Mathilde Xiao explores the world of The Florida Project and the implications that it may have for our own
The Florida Project is a film about children, but it is not a children’s film.
Both playful and disturbing, Sean Baker’s The Florida Project tells the story of children living in a motel in central Florida. Moonee (Brooklyn Prince) and her young mother Halley (Bria Vinaite) are the residents the Magic Castle Motel, a purple and yellow castle-shaped building, situated in the shadows of the gated Disney World. Halley ekes out a living by selling perfume to tourists but eventually resorts to more extreme illegal activities to cover mounting bills. The audience follows Moonee and the other children living at the motel as they attempt to entertain themselves over the summer. They pass their time harassing motel guests, playing in nearby fields and asking strangers for money to buy ice cream. Despite the violence and poverty that surrounds them, they appear happy – finding joy in the simple and the perverse. Like the millions of children spending their summers at Disney’s Magic Kingdom, the children living at the Magic Castle Motel roam and play freely in an enchanted, albeit less savoury kind of wonderland.
The Florida Project relays a garish and eclectic landscape of cartoonish structures, natural ecosystems and vast strips of highway. Kitschy buildings designed to resemble larger-than-life ice cream cones, fruit and mythical creatures dot the strips of highway and empty plots of land of what becomes a dystopian Disney World for Moonee and her friends. Isolation and poverty are key features of this Floridian landscape; and this draws parallels with Barry Jenkins’ Moonlight (2016). Similar to Moonlight, colour palette is significant; a purple and yellow pastel scheme is exploited throughout the film to code childhood innocence and fantasy. However, the supposed images of innocence and fantasy only serve to contrast with the real life struggles the residents of the Magic Castle face – poverty, destitution, domestic violence, sexual predation and crime.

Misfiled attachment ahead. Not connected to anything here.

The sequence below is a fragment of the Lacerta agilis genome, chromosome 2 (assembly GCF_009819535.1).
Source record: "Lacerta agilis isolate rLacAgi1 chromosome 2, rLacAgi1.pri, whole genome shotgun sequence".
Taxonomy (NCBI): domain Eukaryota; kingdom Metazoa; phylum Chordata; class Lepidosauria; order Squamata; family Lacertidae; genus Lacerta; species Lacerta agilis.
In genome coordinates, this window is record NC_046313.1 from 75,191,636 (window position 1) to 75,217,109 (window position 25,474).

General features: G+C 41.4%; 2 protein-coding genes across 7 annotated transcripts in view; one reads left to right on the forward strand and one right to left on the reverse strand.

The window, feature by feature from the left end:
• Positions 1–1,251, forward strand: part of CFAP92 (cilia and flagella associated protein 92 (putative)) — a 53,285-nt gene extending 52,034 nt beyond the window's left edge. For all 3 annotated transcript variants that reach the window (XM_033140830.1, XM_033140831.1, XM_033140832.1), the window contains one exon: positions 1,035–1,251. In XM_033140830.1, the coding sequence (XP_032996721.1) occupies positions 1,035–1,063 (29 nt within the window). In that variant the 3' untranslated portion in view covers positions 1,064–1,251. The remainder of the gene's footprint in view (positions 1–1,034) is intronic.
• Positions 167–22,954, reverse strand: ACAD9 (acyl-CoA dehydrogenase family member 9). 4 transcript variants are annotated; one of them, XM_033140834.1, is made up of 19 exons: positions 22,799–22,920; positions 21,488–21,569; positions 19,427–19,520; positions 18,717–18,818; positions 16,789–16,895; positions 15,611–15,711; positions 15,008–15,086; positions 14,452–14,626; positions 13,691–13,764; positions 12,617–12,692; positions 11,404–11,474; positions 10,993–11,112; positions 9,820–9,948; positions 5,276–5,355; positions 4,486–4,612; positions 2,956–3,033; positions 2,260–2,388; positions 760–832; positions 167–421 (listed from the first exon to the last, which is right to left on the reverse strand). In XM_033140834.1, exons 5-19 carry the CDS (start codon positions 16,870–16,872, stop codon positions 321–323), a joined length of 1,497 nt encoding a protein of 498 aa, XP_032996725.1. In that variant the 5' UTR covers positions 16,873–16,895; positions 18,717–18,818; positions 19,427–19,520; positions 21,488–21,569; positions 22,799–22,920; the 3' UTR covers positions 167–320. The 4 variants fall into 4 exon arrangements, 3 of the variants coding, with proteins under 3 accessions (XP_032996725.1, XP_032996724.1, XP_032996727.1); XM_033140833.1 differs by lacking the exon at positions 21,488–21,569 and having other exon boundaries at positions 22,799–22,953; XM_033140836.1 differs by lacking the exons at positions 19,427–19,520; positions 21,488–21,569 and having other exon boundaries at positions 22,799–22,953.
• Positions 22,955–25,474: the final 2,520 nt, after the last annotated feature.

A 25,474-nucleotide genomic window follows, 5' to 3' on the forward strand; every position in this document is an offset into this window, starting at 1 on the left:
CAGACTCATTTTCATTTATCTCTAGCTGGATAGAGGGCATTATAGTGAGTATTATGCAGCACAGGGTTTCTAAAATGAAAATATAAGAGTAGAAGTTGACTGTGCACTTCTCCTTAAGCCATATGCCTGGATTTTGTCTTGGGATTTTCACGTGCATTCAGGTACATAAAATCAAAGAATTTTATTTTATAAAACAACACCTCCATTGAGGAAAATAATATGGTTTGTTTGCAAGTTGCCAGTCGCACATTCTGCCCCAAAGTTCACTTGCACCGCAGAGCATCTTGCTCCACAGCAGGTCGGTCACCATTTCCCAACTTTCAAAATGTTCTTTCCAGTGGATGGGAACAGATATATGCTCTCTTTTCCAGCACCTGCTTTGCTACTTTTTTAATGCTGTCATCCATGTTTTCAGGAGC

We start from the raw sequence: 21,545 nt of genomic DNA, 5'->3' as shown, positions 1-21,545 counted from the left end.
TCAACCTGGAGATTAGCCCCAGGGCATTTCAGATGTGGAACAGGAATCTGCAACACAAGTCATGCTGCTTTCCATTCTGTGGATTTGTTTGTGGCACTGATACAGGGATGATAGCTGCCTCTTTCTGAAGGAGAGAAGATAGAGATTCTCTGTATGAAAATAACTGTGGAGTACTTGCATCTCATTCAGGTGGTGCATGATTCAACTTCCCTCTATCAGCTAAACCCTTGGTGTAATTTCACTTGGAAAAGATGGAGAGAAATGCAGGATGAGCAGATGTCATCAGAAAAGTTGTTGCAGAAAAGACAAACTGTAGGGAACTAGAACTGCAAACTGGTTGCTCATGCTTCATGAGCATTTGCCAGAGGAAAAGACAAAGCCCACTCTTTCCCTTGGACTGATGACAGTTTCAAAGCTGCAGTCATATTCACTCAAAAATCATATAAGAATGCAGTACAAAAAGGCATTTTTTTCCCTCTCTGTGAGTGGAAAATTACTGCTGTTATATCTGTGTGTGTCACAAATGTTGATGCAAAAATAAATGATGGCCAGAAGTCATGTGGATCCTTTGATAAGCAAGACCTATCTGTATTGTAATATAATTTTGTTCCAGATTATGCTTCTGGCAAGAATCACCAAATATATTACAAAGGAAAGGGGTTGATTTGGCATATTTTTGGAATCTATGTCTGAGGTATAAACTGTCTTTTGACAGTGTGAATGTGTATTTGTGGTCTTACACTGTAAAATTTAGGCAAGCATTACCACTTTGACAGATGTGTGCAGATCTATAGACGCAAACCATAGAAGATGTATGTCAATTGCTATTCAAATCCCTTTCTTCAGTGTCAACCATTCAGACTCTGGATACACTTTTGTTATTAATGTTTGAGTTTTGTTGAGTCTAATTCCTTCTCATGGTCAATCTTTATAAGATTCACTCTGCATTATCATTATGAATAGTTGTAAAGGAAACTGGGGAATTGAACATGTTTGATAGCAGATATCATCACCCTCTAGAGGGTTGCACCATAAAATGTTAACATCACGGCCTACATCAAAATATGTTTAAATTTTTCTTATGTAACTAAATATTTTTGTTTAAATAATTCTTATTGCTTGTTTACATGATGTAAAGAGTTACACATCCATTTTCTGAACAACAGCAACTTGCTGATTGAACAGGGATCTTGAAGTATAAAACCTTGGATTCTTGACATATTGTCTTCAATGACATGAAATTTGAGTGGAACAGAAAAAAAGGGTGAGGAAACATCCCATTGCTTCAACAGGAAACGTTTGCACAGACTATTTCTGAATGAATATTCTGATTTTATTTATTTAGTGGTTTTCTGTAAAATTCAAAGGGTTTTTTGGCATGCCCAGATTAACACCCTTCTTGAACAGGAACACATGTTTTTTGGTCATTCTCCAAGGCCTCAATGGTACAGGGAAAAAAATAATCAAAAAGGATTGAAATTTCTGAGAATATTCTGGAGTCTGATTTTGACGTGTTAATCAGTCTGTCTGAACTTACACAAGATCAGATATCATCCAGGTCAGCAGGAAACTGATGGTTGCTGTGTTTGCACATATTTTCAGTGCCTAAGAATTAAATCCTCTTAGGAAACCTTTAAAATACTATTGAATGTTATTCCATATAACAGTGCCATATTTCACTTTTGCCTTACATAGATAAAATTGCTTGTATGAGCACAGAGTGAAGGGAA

Watching the film, I couldn’t help but think of the Bengali film Pather Panchali (1955), a story about children in rural Bengal. Visually the resemblances are notable: the use of extreme wide-angle shots, and the camera’s frequent adoption of a child’s perspective. The plots also share obvious similarities. The children in Pather Panchali pass their days running through fields to the continual drone of passing trains and mooing cows. Likewise, the children in The Florida Project spend their days playing in a grassy field that houses cattle and serves as a take off point for helicopters with blaring engines. In both films diegetic sounds and visuals symbolise the surreal intersection of modernity and wilderness; wealth and poverty; urban and rural.
The fantasy-dystopian world of The Florida Project absorbs the viewer. Yet leaving the cinema in Central London with my £12.50 ticket, I wondered whether the experience offered by the film is also imbued with an element of poverty porn. The film’s ability to hold the audience’s attention may in part be due to the feeling one gains when given access to a window into a world rarely seen on screen. This sense of realness is reinforced by the handheld camera shots and what at times appears to be off-scripted dialogue and improvisation, which blur the lines between documentary and fiction. This sense of reality is furthered when one learns that Christopher Rivera, who plays Scooty, lived in a motel along with other minor character child-actors.
While the film is fiction, the harsh realities portrayed in The Florida Project are no doubt embroiled in truth, and this is worth remembering.
Featured image credit: MarketWatch